My grandmother is getting old. The type of old where it’s noticeable. Her hearing is going, (although so is my father’s…so maybe it’s just a family trait. Man, I hope not…). She has a little trouble remembering things. At the lovely age of 87, she finally decided her teeth needed to be replaced. Not that she really needed it, she just thought it was time for a change, I suppose.
It’s strange to me. My grandmother is one of the few people who I know will die sometime in the next five to ten years, while at the same time I’m convinced she will outlive us all. How could a woman who asks for a table saw for her 75th birthday ever die?
My grandmother is an excellent judge of character. She assumes the worst of people and expects the best. An odd way of looking at people in the world – one I find myself emulating at times. She knows everyone has a bad side, the Bible says so, but she expects those who know better to stay out of trouble.
This summer, she has been obsessed with getting her will in order. Being the only computer literate grandchild without a job, I was nominated to type up the final copy for her so she could take it down to the court building and have it “officialized” as she called it. That was one wretched task. Not because it depressed me, but because of all the huge words I had to double check my spelling on, the extent of the will’s detail, and the degree of perfection it was required to reach. Perfection to the point of taking it to the local printer’s three times simply because she didn’t like the darkness/lightness of the printing. But it gave me more insight to who my grandmother really is than ever before.
She isn’t afraid to die. Sometimes I think she’s even a bit excited about it – she talks about heaven everyday. But I think it’ll almost be a relief to her to have it over and done with. I can just picture her dusting her hands off thinking “that’s that” as she walks through the pearly gates. Right now, her biggest fear is that her children and grandchildren will make an absolute fiasco of the dispensing of her will. She has listed the history of most of the items in her house and fears no one will appreciate them, but that we’ll fight over them simply because it’s “stuff.” She wants us to lay claim now, and when we do, she writes our name on a post-it note and sticks it to the back of whatever we’ve asked for. If she had her way, everything she owned would be dibbed out before she went on to Glory.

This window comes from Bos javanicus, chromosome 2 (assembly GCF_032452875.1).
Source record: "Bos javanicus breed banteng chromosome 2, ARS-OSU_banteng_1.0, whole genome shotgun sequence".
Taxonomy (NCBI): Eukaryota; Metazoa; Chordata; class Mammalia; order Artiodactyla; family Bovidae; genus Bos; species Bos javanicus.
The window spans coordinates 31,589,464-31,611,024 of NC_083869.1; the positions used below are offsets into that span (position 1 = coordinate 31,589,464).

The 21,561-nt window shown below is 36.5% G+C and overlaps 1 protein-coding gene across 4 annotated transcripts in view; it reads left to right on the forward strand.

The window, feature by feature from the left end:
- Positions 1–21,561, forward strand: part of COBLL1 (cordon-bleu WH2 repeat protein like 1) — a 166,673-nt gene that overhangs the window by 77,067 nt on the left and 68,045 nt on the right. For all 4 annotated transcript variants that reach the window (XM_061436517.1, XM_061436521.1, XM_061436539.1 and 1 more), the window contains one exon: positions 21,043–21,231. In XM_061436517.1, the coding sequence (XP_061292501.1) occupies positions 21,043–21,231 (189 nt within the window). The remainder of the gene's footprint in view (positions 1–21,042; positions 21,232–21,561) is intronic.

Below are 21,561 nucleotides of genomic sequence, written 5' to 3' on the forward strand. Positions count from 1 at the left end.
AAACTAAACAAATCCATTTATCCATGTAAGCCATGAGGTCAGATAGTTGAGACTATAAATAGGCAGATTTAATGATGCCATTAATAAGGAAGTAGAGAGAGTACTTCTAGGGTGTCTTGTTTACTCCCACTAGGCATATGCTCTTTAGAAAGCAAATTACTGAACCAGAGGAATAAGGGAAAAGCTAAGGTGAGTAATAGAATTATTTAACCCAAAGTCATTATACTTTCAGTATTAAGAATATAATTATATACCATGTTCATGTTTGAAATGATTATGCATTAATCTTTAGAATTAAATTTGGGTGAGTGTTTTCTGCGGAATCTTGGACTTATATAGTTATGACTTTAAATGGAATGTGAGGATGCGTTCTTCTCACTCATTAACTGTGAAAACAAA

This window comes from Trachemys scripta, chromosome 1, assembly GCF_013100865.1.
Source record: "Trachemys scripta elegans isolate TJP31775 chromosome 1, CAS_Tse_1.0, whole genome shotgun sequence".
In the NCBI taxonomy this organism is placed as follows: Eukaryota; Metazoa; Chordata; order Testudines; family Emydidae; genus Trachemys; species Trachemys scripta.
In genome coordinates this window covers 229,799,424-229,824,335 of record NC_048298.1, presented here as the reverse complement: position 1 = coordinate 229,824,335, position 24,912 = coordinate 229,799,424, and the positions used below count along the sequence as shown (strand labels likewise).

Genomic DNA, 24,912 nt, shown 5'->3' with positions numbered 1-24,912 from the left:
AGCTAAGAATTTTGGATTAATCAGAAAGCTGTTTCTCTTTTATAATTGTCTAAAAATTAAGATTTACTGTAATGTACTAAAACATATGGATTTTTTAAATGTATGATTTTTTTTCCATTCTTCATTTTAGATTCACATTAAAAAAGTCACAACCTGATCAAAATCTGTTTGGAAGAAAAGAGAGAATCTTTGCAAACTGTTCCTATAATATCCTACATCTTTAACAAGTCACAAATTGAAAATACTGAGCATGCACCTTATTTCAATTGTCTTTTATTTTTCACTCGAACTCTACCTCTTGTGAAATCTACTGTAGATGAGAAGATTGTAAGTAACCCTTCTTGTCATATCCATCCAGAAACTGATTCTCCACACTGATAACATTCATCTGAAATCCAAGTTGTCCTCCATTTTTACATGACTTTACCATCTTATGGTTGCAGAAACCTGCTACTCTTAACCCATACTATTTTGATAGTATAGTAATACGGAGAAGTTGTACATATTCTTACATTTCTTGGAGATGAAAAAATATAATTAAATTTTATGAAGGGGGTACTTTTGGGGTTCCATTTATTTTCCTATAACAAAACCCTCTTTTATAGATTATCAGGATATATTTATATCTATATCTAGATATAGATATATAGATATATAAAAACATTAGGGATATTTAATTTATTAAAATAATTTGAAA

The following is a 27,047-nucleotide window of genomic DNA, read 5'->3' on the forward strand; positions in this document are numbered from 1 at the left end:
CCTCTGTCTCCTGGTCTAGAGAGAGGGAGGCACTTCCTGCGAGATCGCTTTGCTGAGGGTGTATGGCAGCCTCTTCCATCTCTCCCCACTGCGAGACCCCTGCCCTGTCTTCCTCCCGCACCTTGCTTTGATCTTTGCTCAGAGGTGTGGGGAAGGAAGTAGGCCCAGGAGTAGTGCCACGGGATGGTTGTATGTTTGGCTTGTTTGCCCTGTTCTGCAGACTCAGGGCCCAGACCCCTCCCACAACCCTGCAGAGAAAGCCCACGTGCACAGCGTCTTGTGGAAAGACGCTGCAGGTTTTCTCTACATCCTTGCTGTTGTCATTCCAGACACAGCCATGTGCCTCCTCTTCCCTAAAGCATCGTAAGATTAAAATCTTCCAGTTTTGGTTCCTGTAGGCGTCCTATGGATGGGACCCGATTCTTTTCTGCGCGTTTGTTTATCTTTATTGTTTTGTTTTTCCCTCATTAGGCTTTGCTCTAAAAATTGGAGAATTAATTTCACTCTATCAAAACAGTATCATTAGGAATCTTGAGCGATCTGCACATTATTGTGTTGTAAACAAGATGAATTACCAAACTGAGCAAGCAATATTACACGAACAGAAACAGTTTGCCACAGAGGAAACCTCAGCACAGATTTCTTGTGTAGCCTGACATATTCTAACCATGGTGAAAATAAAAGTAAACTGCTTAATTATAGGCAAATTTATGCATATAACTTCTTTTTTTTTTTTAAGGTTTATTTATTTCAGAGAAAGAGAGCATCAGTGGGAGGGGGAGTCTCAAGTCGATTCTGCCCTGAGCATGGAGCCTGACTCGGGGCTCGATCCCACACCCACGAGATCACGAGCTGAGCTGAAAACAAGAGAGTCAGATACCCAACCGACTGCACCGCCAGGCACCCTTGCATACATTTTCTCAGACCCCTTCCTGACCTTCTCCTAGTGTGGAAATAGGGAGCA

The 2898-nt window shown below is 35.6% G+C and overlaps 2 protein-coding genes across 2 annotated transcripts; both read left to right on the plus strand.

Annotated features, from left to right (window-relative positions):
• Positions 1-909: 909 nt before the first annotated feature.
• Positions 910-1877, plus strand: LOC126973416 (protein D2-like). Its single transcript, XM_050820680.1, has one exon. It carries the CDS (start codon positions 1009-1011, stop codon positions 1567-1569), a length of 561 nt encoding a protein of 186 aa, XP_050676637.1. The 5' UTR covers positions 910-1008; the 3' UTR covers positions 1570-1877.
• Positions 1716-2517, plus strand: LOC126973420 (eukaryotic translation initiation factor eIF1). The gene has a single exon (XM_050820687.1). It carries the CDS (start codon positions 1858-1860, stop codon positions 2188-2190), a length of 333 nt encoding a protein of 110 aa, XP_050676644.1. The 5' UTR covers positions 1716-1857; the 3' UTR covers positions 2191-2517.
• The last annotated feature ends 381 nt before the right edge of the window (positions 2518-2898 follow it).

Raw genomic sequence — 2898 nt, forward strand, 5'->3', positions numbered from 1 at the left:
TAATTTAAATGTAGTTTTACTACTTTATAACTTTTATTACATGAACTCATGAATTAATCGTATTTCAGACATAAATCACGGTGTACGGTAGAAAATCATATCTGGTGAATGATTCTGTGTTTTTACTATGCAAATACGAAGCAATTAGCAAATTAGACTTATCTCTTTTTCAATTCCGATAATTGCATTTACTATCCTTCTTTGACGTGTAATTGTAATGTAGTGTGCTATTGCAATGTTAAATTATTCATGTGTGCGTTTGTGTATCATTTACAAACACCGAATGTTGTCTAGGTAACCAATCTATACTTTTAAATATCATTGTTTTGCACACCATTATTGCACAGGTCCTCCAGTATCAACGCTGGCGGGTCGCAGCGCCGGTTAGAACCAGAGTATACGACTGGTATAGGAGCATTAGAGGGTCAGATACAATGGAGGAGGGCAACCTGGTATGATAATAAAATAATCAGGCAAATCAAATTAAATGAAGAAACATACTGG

The real reason for the box room was revealed to me this summer. To hold boxes. To hold things. So when she dies, her belongings can be easly packed up and taken off the house property to places yet undetermined. So they will be protected and organized as they make their way to a new home. Of course, she occasionally uses boxes from the box room to ship birthday presents off to grandkids in distant cities, but the main reason has become to store her life once it’s over.It’s so strange to me that she thinks this is actually possible. Once she dies, everythying of the woman, wife, mother, daughter, sister, grandmother, pilot, nurse, choir director, musician, carpenter, calligraphist, cook, world traveler, photographer will be packed up into boxes to be assimilated into someone else’s life. I understand the logistics of it but knowing my grandmother I can’t comprehend how she could have that part of herself somewhere in there – to plan for decades for her own death by saving up boxes. Maybe it was just to remind herself of her own mortality – to have a tangible reminder that one day her status on earth would be relegated to cardboard cubes. That’s such a depressing thought – someday, that’ll be all of us. Of course we’ll be having a better time than ever in heaven, but if you lean towards the pessimistic side it’s depressing.
Every moment spent with her is a testimony that someone’s life could never be completely contained in boxes. Memories don’t fit in a box. Lessons don’t fit in a box. Laughter doesn’t fit in a box. She’s taught me so much about life it’s almost stereotypical. Don’t smoke, it’ll give you cancer someday. Always use cold water to clean melted cheese off of dishes. It’s okay to be mad at people, just express your anger properly; in other words, write them a scathing letter you never send but look back on months later and laugh at. Even though Oprah is a celebrity she still has great things to say. So does Dr. Phil. You have to let your children make mistakes, but it’s alright to be upset about those mistakes. Read your Bible everyday. Everyone has some kind of talent – look for it and encourage it. Take care of your feet. Update your checkbook often – more often than weekly. Respect God. Get to know your neighbors. It’s okay to listen to a police scanner, it doesn’t mean you’re a busybody. Travel whenever you can, even if it means you have to take five kids and a dog in a beat up old station wagon. Give gifts even though you know they’ll probably be returned or misused. Look at where you want to be and your hands and feet will follow. Keep the end in mind, it puts the present in perspective. Always be ready for heaven.